Burnel has been a member of the Stranglers since the group's inception in 1974, but has also made two solo albums: Euroman Cometh in 1979, and Un Jour Parfait in 1988, as well as a collaborative album with fellow Stranglers member Dave Greenfield, Fire and Water (Ecoutez Vos Murs) in 1983.Burnel has also produced and appeared as a guest musician for a number of artists, such as Lizard and ARB from Japan, Polyphonic Size (from Belgium) and Taxi Girl's album Seppuku in 1981, as well as Laurent Sinclair's "Devant le Miroir" maxi single. Burnel also formed a rhythm and blues covers band, the Purple Helmets, who played a number of concerts and released two albums in the late 1980s.
Euroman Cometh is the 1979 debut solo album by the Stranglers' bassist J. J. Burnel. Musically, it was an attempt at incorporating electronic sounds into rock. Lyrically, it evolved around the idea of a United States of Europe in the context of the Cold War. "A Europe riddled with american values and soviet subversion is a diseased sycophantic old whore: a Europe strong, united and independent is a child of the future", states Burnel on the inner sleeve.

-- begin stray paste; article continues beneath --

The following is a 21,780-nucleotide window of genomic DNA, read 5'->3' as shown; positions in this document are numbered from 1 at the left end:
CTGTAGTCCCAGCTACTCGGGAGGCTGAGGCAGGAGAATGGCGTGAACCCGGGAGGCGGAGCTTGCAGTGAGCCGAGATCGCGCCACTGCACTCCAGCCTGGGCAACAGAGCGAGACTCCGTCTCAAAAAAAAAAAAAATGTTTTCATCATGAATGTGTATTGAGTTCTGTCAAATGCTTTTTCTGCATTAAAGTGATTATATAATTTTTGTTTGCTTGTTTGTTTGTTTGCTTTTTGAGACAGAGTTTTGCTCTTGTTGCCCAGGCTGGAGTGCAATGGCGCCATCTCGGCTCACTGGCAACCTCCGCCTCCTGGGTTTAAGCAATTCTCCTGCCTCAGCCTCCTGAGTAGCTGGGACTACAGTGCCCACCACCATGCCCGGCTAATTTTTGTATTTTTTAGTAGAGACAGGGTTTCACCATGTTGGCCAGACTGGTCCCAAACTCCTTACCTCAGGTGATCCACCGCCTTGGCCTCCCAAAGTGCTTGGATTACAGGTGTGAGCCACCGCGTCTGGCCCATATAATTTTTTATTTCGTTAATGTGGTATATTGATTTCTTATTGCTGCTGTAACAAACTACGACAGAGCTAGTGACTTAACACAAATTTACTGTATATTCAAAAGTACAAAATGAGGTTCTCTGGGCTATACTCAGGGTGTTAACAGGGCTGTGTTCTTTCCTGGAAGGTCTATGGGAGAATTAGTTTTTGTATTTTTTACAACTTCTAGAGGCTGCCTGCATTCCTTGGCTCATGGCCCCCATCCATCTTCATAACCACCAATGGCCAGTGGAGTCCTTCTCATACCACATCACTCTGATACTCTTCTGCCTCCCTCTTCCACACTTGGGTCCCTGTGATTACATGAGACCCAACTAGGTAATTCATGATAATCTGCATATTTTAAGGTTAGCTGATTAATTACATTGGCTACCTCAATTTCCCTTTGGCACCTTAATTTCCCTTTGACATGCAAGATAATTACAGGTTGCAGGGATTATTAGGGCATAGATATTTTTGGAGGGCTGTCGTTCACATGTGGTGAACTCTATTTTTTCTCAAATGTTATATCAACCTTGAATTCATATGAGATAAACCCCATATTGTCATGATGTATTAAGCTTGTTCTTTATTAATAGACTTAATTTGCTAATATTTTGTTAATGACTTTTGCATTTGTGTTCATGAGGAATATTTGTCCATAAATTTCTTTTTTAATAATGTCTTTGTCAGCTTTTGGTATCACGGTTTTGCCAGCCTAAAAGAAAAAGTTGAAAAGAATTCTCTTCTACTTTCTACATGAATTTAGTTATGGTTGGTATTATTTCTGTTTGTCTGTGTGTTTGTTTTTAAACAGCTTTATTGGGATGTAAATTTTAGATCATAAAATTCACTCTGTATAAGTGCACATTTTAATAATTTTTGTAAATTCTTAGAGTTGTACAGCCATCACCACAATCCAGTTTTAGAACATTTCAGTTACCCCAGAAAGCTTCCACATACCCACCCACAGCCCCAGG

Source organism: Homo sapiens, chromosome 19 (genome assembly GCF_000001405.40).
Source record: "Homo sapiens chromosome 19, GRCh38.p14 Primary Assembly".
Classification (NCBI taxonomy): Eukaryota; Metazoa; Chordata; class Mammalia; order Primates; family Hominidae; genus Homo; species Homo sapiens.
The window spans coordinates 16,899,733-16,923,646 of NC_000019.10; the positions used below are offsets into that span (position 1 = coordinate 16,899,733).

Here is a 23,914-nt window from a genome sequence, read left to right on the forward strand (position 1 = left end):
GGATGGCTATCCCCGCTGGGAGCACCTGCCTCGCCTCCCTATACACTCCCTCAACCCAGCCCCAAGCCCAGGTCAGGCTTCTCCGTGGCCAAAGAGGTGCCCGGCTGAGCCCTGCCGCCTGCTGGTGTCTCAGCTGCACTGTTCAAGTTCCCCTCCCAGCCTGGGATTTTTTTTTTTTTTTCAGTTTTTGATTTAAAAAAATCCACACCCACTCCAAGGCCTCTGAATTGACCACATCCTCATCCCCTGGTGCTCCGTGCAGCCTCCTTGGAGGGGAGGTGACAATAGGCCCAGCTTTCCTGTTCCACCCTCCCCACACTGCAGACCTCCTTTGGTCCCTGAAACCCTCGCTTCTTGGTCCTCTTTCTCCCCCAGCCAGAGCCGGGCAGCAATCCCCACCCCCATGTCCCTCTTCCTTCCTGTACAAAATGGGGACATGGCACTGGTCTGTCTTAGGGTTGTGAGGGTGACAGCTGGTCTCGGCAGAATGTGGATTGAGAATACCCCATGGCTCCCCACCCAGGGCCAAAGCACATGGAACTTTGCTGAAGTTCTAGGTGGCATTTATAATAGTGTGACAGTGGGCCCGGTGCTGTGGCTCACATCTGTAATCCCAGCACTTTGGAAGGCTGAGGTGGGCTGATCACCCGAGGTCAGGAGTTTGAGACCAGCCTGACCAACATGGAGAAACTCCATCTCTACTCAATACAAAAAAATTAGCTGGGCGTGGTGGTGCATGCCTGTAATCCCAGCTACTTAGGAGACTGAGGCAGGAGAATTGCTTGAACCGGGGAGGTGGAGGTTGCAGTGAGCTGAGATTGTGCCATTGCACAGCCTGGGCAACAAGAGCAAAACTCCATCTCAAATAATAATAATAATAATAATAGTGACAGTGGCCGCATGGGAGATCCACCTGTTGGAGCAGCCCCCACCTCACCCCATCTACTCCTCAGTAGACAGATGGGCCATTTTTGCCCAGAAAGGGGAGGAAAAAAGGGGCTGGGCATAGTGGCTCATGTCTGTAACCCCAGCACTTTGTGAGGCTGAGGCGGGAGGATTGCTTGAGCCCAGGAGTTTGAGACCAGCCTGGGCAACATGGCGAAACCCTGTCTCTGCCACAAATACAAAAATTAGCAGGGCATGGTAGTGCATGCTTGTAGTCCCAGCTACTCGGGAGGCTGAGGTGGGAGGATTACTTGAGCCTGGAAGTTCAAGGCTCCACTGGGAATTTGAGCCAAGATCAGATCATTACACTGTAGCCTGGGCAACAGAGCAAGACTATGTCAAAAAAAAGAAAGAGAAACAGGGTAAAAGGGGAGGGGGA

Un Jour Parfait is the second solo album by The Stranglers' bassist J.J. Burnel. Released in 1988, all songs were written in French except "Garden of Eden". In a 1992 interview, JJ Burnel explained: "with this I wanted to do something with French sounds and sensibilities".
David Paul Greenfield is the keyboardist with the English rock band the Stranglers.